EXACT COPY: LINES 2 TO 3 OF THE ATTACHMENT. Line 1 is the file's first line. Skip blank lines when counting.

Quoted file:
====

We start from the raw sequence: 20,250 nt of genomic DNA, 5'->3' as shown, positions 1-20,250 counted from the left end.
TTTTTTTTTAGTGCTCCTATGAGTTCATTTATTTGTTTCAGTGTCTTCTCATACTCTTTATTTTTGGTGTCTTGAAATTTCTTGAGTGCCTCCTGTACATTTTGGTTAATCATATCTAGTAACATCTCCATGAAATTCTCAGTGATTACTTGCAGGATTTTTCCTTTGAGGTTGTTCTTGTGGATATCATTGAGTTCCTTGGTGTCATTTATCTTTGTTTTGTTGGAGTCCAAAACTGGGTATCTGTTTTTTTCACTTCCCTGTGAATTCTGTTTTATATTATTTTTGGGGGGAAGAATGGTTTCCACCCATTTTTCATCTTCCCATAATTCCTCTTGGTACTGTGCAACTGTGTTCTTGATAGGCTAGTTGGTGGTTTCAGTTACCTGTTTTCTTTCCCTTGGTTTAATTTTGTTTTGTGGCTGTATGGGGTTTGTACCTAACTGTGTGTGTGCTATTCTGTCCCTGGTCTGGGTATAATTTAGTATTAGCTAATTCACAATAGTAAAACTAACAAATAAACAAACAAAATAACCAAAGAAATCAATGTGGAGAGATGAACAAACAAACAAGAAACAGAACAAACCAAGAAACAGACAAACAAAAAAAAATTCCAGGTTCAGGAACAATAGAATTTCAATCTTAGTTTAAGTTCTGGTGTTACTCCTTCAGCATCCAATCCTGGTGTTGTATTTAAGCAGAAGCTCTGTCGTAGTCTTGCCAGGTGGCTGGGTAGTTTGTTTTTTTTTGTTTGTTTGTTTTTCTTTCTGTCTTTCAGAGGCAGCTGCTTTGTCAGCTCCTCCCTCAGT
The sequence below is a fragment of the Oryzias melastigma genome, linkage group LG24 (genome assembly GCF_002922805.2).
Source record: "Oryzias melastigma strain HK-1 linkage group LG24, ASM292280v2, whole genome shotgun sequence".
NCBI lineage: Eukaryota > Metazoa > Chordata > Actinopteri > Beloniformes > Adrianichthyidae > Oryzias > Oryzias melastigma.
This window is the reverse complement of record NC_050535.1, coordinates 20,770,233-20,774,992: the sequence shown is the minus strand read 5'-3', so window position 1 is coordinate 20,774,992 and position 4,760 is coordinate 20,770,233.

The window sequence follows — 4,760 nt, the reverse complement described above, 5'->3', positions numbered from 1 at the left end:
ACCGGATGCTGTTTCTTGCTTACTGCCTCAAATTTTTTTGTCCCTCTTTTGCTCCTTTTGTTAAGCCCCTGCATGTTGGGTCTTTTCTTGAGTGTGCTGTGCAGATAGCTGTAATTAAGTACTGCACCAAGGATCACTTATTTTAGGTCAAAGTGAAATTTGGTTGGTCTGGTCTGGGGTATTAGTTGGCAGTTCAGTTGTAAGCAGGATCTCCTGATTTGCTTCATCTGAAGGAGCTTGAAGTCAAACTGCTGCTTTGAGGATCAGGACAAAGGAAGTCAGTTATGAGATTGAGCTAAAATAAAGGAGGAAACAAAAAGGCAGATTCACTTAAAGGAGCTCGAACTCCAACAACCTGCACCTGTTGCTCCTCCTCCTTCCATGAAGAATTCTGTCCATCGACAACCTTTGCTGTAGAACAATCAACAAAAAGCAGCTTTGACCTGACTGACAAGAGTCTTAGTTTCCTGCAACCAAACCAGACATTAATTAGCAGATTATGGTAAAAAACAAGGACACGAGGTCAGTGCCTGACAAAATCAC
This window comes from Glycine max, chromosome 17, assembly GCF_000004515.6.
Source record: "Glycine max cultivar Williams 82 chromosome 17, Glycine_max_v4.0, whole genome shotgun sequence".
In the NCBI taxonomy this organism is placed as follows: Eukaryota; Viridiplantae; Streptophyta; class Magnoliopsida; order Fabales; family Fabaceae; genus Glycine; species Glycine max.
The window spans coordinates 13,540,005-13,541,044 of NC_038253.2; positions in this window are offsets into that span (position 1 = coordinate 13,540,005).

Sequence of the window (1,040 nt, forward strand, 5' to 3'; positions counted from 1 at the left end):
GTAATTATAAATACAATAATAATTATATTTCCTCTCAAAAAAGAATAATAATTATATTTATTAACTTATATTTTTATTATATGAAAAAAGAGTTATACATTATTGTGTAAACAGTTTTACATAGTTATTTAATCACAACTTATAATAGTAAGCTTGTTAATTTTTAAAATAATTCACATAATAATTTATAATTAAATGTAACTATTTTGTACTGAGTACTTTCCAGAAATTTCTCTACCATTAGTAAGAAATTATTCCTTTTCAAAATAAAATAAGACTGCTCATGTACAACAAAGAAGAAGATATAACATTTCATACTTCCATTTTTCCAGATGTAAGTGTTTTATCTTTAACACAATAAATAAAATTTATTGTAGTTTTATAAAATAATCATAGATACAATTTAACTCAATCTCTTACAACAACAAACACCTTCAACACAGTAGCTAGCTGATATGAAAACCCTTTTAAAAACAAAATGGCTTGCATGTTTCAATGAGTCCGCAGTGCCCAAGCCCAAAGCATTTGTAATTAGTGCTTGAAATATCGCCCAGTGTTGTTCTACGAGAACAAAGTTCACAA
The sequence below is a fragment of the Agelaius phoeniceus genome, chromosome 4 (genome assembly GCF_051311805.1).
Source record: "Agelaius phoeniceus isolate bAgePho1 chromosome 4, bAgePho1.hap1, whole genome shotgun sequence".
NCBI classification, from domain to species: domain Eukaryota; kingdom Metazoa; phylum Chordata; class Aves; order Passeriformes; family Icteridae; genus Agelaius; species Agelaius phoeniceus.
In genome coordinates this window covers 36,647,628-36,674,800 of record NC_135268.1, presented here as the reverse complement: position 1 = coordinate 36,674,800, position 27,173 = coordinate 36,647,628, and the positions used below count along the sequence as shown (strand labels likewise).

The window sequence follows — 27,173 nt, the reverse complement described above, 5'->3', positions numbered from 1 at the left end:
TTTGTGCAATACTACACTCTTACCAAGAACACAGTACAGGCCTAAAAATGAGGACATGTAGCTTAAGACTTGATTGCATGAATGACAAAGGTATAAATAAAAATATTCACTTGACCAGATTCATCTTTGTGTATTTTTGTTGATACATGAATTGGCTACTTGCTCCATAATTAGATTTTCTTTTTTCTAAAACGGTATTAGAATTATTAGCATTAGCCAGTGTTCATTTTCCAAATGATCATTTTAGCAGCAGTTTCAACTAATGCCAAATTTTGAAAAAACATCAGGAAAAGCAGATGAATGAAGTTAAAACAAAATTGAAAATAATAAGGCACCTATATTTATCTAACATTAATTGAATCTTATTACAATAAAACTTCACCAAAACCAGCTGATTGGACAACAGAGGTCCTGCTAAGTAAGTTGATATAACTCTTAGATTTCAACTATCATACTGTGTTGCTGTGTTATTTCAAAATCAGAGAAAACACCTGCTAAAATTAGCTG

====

TTTTTTTTTAGTGCTCCTATGAGTTCATTTATTTGTTTCAGTGTCTTCTCATACTCTTTATTTTTGGTGTCTTGAAATTTCTTGAGTGCCTCCTGTACATTTTGGTTAATCATATCTAGTAACATCTCCATGAAATTCTCAGTGATTACTTGCAGGATTTTTCCTTTGAGGTTGTTCTTGTGGATATCATTGAGTTCCTTGGTGTCATTTATCTTTGTTTTGTTGGAGTCCAAAACTGGGTATCTGTTTTTTTCACTTCCCTGTGAATTCTGTTTTATATTATTTTTGGGGGGAAGAATGGTTTCCACCCATTTTTCATCTTCCCATAATTCCTCTTGGTACTGTGCAACTGTGTTCTTGATAGGCTAGTTGGTGGTTTCAGTTACCTGTTTTCTTTCCCTTGGTTTAATTTTGTTTTGTGGCTGTATGGGGTTTGTACCTAACTGTGTGTGTGCTATTCTGTCCCTGGTCTGGGTATAATTTAGTATTAGCTAATTCACAATAGTAAAACTAACAAATAAACAAACAAAATAACCAAAGAAATCAATGTGGAGAGATGAACAAACAAACAAGAAACAGAACAAACCAAGAAACAGACAAACAAAAAAAAATTCCAGGTTCAGGAACAATAGAATTTCAATCTTAGTTTAAGTTCTGGTGTTACTCCTTCAGCATCCAATCCTGGTGTTGTATTTAAGCAGAAGCTCTGTCGTAGTCTTGCCAGGTGGCTGGGTAGTTTGTTTTTTTTTGTTTGTTTGTTTTTCTTTCTGTCTTTCAGAGGCAGCTGCTTTGTCAGCTCCTCCCTCAGT
The sequence below is a fragment of the Oryzias melastigma genome, linkage group LG24 (genome assembly GCF_002922805.2).